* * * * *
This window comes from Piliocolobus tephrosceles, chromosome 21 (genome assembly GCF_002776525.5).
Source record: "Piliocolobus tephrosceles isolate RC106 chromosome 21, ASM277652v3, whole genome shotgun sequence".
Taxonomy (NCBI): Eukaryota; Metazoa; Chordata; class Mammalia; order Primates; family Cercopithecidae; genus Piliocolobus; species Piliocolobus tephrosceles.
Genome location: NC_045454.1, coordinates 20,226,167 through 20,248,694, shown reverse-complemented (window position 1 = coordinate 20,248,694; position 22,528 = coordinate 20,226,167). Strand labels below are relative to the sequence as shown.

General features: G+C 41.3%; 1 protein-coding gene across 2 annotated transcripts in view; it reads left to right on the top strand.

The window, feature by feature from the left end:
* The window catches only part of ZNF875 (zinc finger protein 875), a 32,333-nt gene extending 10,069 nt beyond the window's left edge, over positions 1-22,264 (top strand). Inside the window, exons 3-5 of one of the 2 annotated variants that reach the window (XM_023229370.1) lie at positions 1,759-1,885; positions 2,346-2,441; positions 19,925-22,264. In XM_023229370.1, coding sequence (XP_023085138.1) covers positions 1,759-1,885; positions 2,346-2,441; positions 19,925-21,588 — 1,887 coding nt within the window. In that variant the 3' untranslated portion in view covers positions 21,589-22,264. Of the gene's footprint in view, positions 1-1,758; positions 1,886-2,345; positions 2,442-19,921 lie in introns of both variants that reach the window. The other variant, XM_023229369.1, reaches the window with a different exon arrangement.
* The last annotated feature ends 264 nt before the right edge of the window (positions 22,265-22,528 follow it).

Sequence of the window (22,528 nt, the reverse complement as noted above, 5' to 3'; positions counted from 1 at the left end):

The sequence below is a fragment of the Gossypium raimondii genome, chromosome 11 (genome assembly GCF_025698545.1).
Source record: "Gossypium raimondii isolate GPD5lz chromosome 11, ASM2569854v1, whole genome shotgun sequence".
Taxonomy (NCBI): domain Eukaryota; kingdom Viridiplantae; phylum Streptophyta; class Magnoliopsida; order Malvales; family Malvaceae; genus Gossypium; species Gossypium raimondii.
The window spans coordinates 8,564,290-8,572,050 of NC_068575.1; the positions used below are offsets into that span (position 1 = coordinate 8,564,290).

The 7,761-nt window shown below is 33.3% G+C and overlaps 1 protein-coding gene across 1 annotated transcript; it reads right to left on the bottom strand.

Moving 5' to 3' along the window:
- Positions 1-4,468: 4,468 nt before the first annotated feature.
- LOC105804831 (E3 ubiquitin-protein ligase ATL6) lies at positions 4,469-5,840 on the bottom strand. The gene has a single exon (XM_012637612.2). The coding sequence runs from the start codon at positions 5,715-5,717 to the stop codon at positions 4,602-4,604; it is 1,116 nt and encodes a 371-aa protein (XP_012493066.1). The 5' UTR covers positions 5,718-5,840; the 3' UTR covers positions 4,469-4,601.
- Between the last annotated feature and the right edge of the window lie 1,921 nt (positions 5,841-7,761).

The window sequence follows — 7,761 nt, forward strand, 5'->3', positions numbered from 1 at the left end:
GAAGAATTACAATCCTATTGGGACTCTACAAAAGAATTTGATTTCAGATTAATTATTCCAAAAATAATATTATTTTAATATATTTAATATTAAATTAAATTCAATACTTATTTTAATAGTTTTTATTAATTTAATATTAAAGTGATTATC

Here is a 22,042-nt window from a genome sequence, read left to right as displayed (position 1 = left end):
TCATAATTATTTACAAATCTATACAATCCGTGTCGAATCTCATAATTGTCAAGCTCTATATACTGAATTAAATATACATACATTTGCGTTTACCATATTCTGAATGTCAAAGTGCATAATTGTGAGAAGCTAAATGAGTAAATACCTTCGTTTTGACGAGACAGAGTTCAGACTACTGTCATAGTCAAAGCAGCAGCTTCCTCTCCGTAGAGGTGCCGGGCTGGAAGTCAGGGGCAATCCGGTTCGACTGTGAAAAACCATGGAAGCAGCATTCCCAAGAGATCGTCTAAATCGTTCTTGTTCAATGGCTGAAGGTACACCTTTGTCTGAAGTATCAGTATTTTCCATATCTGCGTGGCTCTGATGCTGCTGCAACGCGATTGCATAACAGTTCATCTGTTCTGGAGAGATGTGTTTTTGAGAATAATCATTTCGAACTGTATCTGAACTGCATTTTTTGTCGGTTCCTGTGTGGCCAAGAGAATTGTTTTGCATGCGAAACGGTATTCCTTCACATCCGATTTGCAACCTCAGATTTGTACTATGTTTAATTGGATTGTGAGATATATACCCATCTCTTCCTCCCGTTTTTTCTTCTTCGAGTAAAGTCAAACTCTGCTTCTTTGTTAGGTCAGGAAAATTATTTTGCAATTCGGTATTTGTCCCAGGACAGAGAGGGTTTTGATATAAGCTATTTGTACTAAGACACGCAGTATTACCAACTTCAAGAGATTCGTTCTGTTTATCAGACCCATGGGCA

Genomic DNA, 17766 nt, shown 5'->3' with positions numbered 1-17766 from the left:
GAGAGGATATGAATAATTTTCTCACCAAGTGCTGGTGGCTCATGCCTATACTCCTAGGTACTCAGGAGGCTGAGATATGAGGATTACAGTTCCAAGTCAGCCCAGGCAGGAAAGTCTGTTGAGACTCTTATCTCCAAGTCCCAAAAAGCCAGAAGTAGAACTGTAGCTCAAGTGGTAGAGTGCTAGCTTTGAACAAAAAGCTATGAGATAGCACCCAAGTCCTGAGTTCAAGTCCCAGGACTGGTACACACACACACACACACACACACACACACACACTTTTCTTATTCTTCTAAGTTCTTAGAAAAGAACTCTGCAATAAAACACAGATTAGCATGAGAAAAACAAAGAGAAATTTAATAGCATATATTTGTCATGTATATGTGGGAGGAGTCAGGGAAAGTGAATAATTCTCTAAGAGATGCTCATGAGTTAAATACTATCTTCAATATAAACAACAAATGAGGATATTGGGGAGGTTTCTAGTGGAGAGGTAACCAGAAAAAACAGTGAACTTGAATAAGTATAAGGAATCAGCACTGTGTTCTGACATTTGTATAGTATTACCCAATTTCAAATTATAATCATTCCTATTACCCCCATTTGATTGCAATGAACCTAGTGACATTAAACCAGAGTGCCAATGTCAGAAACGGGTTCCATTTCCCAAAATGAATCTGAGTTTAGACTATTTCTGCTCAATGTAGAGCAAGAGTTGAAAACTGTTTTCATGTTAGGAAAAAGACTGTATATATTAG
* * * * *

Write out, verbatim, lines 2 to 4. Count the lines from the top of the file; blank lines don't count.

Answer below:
Source record: "Piliocolobus tephrosceles isolate RC106 chromosome 21, ASM277652v3, whole genome shotgun sequence".
Taxonomy (NCBI): Eukaryota; Metazoa; Chordata; class Mammalia; order Primates; family Cercopithecidae; genus Piliocolobus; species Piliocolobus tephrosceles.
Genome location: NC_045454.1, coordinates 20,226,167 through 20,248,694, shown reverse-complemented (window position 1 = coordinate 20,248,694; position 22,528 = coordinate 20,226,167). Strand labels below are relative to the sequence as shown.